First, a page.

Born in Vienna in 1921, multi-saxophonist Hans Koller was a seminal figure in post-war European jazz. A prodigious player, he worked with Stan Kenton, Lee Konitz, formed a group with Oscar Pettiford and Kenny Clarke, and created one of the first fusion groups. Koller received numerous requests by American musicians to emigrate to the States, but decided to remain in Europe. His play and compositions, a combination of experimentation and an adherence to tradition, catapulted him to the forefront of the European scene.
Recorded in 1966, Relax With My Horns and Vision are companion albums set in trio. Koller shares some of the compositional and arrangement work with Viennese Hans Rettenbacher, who was one of the most sought after bassists on the European scene, as his work with the likes of Eric Dolphy and Don Ellis can attest. Berliner drummer Rafi Lüderitz’s sojourn in the USA in 1958 saw him playing with such greats as Coleman Hawkins and Ted Curson. Although trio albums, Koller overdubs as many as four horns, playing both tenor and alto, and Rettenbacher occasionally sits in on piano as an extra voice. The results resonate more as an ultra-hip saxophone choir-come big band than an intimate trio.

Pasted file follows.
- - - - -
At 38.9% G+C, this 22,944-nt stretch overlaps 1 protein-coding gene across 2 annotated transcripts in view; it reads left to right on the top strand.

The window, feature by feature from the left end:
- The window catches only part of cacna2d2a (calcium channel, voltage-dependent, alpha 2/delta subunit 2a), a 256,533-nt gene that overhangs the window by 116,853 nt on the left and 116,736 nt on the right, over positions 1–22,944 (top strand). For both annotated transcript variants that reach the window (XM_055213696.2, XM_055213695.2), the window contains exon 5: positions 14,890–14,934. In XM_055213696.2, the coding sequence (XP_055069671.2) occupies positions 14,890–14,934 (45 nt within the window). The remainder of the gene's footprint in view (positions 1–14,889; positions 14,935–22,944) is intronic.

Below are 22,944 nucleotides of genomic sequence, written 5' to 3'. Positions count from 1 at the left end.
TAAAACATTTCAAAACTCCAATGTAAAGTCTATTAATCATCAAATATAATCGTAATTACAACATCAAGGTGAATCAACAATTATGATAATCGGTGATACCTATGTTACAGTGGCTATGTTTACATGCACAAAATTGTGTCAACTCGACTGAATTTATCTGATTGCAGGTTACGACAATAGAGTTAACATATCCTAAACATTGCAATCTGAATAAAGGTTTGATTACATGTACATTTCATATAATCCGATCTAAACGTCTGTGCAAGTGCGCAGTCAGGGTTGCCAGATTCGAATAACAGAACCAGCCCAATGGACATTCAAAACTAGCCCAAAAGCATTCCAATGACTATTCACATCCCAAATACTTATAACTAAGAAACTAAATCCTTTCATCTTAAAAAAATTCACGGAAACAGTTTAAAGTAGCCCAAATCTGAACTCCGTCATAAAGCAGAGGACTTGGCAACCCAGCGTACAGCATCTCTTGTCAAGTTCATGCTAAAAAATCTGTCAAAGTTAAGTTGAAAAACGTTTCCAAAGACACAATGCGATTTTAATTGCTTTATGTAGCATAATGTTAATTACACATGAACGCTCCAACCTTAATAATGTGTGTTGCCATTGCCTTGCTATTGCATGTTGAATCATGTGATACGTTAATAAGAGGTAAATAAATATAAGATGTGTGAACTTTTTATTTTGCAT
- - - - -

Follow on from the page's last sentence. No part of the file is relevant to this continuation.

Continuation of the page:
Vision I portrays canonically overlaid sax parts played at breakneck speed before moving into a relaxed bluesy groove, then turns to blistering multi-horn solos. The dirge-like For Dolphy, with the plaintive vocal cries of the altos, was dedicated to the great alto saxophonist Eric Dolphy. The med swing and skewed bluesy feel of For H.G. features the tenor out front. Tryptichon is a challenging angular composition in 3 parts with free improvisation moving from slow to up-tempo and back. With its Dolphyesque melody, Music For Jule is a frenetic excursion with an oblique reference to Monk. For Koller, Ballad For Marlies evokes the essence of a ballad. A Different Theme comprises three phrases played in different times - perfect food for the soloists. Vision II is a free-form ballad with Rittenbacher doubling piano and Koller’s expressive sax solo.